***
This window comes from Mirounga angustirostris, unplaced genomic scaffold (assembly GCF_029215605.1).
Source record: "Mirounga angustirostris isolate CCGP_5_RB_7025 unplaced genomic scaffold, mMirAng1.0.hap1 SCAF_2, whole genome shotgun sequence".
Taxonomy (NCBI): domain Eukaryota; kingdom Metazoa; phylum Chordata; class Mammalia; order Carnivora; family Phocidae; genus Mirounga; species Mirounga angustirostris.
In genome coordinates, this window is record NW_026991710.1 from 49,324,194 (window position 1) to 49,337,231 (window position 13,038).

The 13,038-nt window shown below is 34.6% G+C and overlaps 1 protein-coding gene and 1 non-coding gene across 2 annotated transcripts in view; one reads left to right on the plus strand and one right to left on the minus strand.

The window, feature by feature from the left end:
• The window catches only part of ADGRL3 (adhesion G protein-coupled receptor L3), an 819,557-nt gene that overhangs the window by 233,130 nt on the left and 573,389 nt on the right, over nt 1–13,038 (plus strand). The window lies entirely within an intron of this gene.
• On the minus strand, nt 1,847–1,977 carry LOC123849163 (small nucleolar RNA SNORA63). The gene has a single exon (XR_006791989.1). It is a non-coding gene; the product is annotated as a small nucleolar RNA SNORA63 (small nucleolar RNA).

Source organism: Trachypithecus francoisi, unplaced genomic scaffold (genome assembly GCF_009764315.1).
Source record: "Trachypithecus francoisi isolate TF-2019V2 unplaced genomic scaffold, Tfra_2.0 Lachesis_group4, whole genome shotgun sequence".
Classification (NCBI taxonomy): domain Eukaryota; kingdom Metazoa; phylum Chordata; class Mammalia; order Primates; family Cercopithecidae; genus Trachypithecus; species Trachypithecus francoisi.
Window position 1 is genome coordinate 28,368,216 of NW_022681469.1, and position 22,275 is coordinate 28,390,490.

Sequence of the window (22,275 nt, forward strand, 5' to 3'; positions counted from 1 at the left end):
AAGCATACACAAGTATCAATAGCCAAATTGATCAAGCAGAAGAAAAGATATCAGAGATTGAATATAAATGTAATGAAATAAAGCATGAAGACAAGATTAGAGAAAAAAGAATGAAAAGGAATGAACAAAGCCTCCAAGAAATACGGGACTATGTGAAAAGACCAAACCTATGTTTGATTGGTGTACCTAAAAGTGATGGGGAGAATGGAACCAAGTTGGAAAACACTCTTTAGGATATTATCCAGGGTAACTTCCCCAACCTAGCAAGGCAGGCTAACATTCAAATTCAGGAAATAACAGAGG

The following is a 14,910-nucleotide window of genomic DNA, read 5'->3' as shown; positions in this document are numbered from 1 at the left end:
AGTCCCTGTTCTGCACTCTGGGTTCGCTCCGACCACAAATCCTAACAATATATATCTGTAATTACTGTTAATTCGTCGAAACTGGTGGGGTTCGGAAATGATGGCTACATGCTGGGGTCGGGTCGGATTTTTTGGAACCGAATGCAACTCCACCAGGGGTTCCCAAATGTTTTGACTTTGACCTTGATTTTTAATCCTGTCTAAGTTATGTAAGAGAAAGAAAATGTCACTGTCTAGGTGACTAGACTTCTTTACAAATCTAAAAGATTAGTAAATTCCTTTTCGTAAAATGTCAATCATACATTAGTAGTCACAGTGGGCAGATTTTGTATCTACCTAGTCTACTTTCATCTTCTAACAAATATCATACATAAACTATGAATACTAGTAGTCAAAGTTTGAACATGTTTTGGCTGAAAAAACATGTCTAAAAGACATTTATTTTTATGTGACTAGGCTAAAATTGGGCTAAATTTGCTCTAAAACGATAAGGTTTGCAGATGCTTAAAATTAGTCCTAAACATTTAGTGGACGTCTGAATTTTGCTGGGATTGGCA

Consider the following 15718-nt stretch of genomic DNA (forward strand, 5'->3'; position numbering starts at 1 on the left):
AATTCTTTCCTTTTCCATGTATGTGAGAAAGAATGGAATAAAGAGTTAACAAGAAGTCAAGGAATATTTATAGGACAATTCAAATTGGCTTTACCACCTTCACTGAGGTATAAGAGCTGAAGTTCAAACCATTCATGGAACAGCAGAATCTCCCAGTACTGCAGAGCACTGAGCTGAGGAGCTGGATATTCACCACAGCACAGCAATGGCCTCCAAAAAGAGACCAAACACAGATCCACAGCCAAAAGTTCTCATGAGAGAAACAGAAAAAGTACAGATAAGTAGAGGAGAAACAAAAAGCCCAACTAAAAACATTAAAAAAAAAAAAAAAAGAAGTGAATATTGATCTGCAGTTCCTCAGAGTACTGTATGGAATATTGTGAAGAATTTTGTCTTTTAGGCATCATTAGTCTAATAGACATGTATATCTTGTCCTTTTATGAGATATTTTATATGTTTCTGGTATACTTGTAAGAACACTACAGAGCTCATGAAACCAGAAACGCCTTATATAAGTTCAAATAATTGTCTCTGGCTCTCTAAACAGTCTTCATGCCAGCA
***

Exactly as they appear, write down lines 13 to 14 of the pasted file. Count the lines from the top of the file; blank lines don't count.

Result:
Sequence of the window (22,275 nt, forward strand, 5' to 3'; positions counted from 1 at the left end):
AAGCATACACAAGTATCAATAGCCAAATTGATCAAGCAGAAGAAAAGATATCAGAGATTGAATATAAATGTAATGAAATAAAGCATGAAGACAAGATTAGAGAAAAAAGAATGAAAAGGAATGAACAAAGCCTCCAAGAAATACGGGACTATGTGAAAAGACCAAACCTATGTTTGATTGGTGTACCTAAAAGTGATGGGGAGAATGGAACCAAGTTGGAAAACACTCTTTAGGATATTATCCAGGGTAACTTCCCCAACCTAGCAAGGCAGGCTAACATTCAAATTCAGGAAATAACAGAGG